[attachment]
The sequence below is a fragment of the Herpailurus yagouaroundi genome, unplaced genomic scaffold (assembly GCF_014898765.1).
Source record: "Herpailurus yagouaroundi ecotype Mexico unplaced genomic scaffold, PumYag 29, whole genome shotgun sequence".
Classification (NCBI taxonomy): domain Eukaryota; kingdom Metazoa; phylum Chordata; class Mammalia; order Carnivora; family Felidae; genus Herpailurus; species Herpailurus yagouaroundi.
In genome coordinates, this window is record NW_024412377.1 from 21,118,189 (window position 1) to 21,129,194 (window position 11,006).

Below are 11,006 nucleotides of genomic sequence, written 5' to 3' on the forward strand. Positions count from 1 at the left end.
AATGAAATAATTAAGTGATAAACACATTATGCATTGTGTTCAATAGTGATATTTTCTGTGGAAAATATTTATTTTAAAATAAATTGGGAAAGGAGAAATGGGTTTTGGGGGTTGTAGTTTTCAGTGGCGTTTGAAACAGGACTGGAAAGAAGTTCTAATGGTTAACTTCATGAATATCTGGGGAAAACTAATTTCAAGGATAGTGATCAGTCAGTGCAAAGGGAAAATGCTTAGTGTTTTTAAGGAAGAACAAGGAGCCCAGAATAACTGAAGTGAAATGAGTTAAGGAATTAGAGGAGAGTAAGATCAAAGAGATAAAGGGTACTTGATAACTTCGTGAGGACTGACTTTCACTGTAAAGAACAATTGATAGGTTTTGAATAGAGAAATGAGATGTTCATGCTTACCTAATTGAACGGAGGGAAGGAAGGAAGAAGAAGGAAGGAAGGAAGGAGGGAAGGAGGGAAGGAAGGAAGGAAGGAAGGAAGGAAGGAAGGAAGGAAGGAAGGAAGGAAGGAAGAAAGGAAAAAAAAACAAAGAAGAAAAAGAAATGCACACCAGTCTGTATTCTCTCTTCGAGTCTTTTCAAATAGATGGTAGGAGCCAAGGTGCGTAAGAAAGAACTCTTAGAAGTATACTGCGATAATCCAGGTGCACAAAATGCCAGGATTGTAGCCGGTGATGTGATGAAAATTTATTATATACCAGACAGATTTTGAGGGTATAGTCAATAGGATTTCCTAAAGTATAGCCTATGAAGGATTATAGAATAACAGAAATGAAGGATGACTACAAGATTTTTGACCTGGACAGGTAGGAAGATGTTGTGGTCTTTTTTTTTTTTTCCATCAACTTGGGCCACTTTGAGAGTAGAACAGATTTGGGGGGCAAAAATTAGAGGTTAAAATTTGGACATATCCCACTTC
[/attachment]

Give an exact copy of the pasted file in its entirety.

The sequence below is a fragment of the Herpailurus yagouaroundi genome, unplaced genomic scaffold (assembly GCF_014898765.1).
Source record: "Herpailurus yagouaroundi ecotype Mexico unplaced genomic scaffold, PumYag 29, whole genome shotgun sequence".
Classification (NCBI taxonomy): domain Eukaryota; kingdom Metazoa; phylum Chordata; class Mammalia; order Carnivora; family Felidae; genus Herpailurus; species Herpailurus yagouaroundi.
In genome coordinates, this window is record NW_024412377.1 from 21,118,189 (window position 1) to 21,129,194 (window position 11,006).

Below are 11,006 nucleotides of genomic sequence, written 5' to 3' on the forward strand. Positions count from 1 at the left end.
AATGAAATAATTAAGTGATAAACACATTATGCATTGTGTTCAATAGTGATATTTTCTGTGGAAAATATTTATTTTAAAATAAATTGGGAAAGGAGAAATGGGTTTTGGGGGTTGTAGTTTTCAGTGGCGTTTGAAACAGGACTGGAAAGAAGTTCTAATGGTTAACTTCATGAATATCTGGGGAAAACTAATTTCAAGGATAGTGATCAGTCAGTGCAAAGGGAAAATGCTTAGTGTTTTTAAGGAAGAACAAGGAGCCCAGAATAACTGAAGTGAAATGAGTTAAGGAATTAGAGGAGAGTAAGATCAAAGAGATAAAGGGTACTTGATAACTTCGTGAGGACTGACTTTCACTGTAAAGAACAATTGATAGGTTTTGAATAGAGAAATGAGATGTTCATGCTTACCTAATTGAACGGAGGGAAGGAAGGAAGAAGAAGGAAGGAAGGAAGGAGGGAAGGAGGGAAGGAAGGAAGGAAGGAAGGAAGGAAGGAAGGAAGGAAGGAAGGAAGGAAGGAAGAAAGGAAAAAAAAACAAAGAAGAAAAAGAAATGCACACCAGTCTGTATTCTCTCTTCGAGTCTTTTCAAATAGATGGTAGGAGCCAAGGTGCGTAAGAAAGAACTCTTAGAAGTATACTGCGATAATCCAGGTGCACAAAATGCCAGGATTGTAGCCGGTGATGTGATGAAAATTTATTATATACCAGACAGATTTTGAGGGTATAGTCAATAGGATTTCCTAAAGTATAGCCTATGAAGGATTATAGAATAACAGAAATGAAGGATGACTACAAGATTTTTGACCTGGACAGGTAGGAAGATGTTGTGGTCTTTTTTTTTTTTTCCATCAACTTGGGCCACTTTGAGAGTAGAACAGATTTGGGGGGCAAAAATTAGAGGTTAAAATTTGGACATATCCCACTTC